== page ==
Deviled Eggs

I’m not going to lie—peeling hard boiled eggs is the most loathsome of tasks.  I’ve tried every method out there to no avail.  The conclusion has been reached that anyone who touts a “foolproof” way to peel eggs is full of shit.  With that said, deviled eggs are totally worth the misery.  In my opinion, they are the crowning jewel at a tailgate, cocktail party, or brunch buffet.  There are so many great recipes and so many twists you can give them, but in the end, I always return to my basic recipe.

 

12 large eggs

5 Tbsp mayonnaise, such as Helman’s or Duke’s

3 tsp apple cider vinegar

2 tsp Dijon mustard or grainy mustard

1/2 tsp Worcestershire sauce

Kosher salt and freshly ground black pepper, to taste

Paprika, for garnish

 

1. Place the eggs in a saucepan and cover them with water.  Bring the water to a rolling boil over high heat.  Once the water is boiling, immediately remove the pan from the heat.  Cover the saucepan and allow it to stand for 10 minutes.  Meanwhile, fill a large bowl with ice and cold tap water.  Transfer the eggs to the bowl of iced water.  This will stop the cooking process.  Allow the eggs to cool for at least 5 minutes.

2. Peel the eggs (yes, this part sucks) and slice them in half lengthwise.  Using a spoon, remove the yolks into the bowl of a food processor, then place the whites onto a serving platter.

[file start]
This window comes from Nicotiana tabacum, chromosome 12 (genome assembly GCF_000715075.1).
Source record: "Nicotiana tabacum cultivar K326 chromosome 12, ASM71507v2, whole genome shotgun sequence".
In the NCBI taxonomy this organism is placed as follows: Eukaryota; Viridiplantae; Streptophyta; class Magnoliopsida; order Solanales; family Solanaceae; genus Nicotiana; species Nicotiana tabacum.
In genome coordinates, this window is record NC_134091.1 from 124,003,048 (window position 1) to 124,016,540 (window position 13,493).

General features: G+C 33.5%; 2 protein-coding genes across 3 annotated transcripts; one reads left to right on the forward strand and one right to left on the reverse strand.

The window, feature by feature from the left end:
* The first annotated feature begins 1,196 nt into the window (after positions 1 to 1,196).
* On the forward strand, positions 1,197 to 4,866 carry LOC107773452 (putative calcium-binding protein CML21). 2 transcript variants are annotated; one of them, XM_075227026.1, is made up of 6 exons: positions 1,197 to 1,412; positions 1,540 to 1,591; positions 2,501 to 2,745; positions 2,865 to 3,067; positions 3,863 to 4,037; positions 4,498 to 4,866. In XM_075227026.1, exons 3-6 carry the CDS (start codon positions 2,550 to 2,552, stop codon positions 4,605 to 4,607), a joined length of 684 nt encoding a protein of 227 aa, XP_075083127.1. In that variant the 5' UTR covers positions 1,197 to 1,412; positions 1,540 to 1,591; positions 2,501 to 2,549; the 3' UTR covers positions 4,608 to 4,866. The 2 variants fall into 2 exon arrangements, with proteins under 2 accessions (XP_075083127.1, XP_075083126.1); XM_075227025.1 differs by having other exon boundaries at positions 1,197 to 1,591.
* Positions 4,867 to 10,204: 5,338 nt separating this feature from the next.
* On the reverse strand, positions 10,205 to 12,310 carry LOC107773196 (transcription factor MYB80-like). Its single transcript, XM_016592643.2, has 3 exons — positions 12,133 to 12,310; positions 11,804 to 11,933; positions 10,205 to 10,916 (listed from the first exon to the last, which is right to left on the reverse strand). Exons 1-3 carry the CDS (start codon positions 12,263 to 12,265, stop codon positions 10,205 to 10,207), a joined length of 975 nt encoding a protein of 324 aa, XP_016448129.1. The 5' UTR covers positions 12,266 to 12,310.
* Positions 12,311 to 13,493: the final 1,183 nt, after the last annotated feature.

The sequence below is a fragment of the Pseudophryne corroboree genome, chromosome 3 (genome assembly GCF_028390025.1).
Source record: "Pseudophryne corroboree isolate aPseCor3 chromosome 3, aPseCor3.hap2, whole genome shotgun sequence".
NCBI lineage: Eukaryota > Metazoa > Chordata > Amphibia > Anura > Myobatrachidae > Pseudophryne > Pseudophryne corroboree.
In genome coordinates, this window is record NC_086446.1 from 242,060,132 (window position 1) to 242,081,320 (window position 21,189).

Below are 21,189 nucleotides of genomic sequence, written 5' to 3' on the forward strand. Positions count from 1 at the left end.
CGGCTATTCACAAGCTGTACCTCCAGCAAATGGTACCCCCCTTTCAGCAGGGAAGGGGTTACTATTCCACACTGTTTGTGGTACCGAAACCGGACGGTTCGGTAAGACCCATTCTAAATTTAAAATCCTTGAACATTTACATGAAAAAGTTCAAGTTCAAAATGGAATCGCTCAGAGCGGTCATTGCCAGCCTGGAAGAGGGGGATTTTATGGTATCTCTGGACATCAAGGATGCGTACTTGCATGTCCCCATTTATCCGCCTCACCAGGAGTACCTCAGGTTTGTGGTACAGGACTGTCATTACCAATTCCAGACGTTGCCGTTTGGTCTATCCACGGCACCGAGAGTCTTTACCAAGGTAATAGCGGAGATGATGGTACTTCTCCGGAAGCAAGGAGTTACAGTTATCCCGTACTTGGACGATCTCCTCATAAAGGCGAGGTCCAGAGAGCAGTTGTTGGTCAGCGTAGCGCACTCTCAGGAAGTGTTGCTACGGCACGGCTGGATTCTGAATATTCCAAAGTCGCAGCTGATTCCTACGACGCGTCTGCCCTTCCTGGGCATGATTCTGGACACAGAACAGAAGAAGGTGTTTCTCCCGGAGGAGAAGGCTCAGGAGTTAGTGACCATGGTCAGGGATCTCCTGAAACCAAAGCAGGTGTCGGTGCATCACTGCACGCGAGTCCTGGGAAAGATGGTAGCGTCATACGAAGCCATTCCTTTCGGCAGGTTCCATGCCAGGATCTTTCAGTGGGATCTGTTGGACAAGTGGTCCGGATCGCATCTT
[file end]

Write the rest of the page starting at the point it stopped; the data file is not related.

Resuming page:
3. Add the mayonnaise, vinegar, mustard, Worcestershire sauce, salt and pepper to the bowl of the food processor.  Run the food processor until the mixture is smooth and creamy.  Taste for additional seasoning.  If you do not have a food processor, this step can be done by mashing the ingredients together until smooth in a small mixing bowl using a rubber spatula.

4. Once the filling is made, transfer it to a large plastic zip-top bag.  Snip one corner off of the bottom of the bag.  If you want to get fancy, you could also transfer the filling to a pastry bag fitted with a star tip.  Squeeze the filling into the hollows of each egg white, about 1 to 1 1/2 tsp per egg-half.  Once all the deviled eggs have been filled, sprinkle them with paprika to taste (it should only be a dusting).  If you are making the deviled eggs in advance, store the filling in the plastic bag in the refrigerator along with the egg whites.  Fill the eggs and garnish them just before serving.

Ideally, this makes 24 deviled eggs, but sometimes the whites tear or don’t peel properly (they’re  temperamental, what can I say?).

 

🥚Tip: Turn the eggs over in their carton the day before you boil them.  This action will allow the yolk to move to the center of the egg, which makes for both a prettier presentation and an easier bite to eat.

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